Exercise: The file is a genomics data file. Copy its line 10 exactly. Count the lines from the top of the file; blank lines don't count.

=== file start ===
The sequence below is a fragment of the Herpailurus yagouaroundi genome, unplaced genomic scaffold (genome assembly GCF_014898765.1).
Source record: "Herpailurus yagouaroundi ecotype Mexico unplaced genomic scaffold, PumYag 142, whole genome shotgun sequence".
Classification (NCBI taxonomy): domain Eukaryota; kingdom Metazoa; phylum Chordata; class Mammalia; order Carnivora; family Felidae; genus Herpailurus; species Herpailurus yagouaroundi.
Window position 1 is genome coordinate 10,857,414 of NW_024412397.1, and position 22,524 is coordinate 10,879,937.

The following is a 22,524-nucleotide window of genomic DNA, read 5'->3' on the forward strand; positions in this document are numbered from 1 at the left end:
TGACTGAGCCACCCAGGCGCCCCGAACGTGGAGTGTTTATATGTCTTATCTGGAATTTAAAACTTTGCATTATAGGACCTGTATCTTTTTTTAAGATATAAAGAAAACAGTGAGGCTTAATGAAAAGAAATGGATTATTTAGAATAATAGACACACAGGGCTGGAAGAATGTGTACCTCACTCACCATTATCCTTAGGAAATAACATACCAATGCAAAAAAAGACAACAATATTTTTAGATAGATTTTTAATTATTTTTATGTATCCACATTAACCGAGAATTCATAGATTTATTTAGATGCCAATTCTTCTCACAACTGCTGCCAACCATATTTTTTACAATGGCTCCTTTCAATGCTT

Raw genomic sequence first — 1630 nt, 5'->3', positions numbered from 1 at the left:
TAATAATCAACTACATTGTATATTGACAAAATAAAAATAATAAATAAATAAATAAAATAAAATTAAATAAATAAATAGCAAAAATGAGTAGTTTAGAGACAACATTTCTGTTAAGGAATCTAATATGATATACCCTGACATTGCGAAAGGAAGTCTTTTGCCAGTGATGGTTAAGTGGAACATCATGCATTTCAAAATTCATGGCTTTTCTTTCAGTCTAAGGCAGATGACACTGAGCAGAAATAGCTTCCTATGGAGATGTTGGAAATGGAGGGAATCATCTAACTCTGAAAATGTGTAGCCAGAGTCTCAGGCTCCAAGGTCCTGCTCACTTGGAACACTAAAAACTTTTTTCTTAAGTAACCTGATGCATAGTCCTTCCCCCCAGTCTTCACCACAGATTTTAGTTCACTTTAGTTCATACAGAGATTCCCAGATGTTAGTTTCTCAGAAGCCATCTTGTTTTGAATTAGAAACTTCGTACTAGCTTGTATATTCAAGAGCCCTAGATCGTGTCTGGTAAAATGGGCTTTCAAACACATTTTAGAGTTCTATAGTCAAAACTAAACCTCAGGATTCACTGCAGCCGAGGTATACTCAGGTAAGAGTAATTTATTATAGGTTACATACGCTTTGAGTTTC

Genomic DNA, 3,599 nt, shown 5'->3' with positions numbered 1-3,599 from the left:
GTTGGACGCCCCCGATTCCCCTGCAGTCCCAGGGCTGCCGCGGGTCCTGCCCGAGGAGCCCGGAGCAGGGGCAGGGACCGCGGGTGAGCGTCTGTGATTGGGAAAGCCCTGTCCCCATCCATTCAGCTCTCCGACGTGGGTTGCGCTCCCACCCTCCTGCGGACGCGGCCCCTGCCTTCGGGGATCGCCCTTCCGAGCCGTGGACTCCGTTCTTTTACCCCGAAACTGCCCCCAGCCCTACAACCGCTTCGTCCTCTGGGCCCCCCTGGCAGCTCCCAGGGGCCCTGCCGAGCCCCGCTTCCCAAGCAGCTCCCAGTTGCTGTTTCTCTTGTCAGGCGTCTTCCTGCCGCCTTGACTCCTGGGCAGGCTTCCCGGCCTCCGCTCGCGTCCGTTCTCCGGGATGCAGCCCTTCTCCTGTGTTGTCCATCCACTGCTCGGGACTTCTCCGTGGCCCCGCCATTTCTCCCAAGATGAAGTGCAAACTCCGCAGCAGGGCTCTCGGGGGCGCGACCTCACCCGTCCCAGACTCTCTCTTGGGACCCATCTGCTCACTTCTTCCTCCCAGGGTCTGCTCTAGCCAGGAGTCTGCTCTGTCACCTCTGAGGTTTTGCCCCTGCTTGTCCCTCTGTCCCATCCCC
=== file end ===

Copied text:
GTTGGACGCCCCCGATTCCCCTGCAGTCCCAGGGCTGCCGCGGGTCCTGCCCGAGGAGCCCGGAGCAGGGGCAGGGACCGCGGGTGAGCGTCTGTGATTGGGAAAGCCCTGTCCCCATCCATTCAGCTCTCCGACGTGGGTTGCGCTCCCACCCTCCTGCGGACGCGGCCCCTGCCTTCGGGGATCGCCCTTCCGAGCCGTGGACTCCGTTCTTTTACCCCGAAACTGCCCCCAGCCCTACAACCGCTTCGTCCTCTGGGCCCCCCTGGCAGCTCCCAGGGGCCCTGCCGAGCCCCGCTTCCCAAGCAGCTCCCAGTTGCTGTTTCTCTTGTCAGGCGTCTTCCTGCCGCCTTGACTCCTGGGCAGGCTTCCCGGCCTCCGCTCGCGTCCGTTCTCCGGGATGCAGCCCTTCTCCTGTGTTGTCCATCCACTGCTCGGGACTTCTCCGTGGCCCCGCCATTTCTCCCAAGATGAAGTGCAAACTCCGCAGCAGGGCTCTCGGGGGCGCGACCTCACCCGTCCCAGACTCTCTCTTGGGACCCATCTGCTCACTTCTTCCTCCCAGGGTCTGCTCTAGCCAGGAGTCTGCTCTGTCACCTCTGAGGTTTTGCCCCTGCTTGTCCCTCTGTCCCATCCCC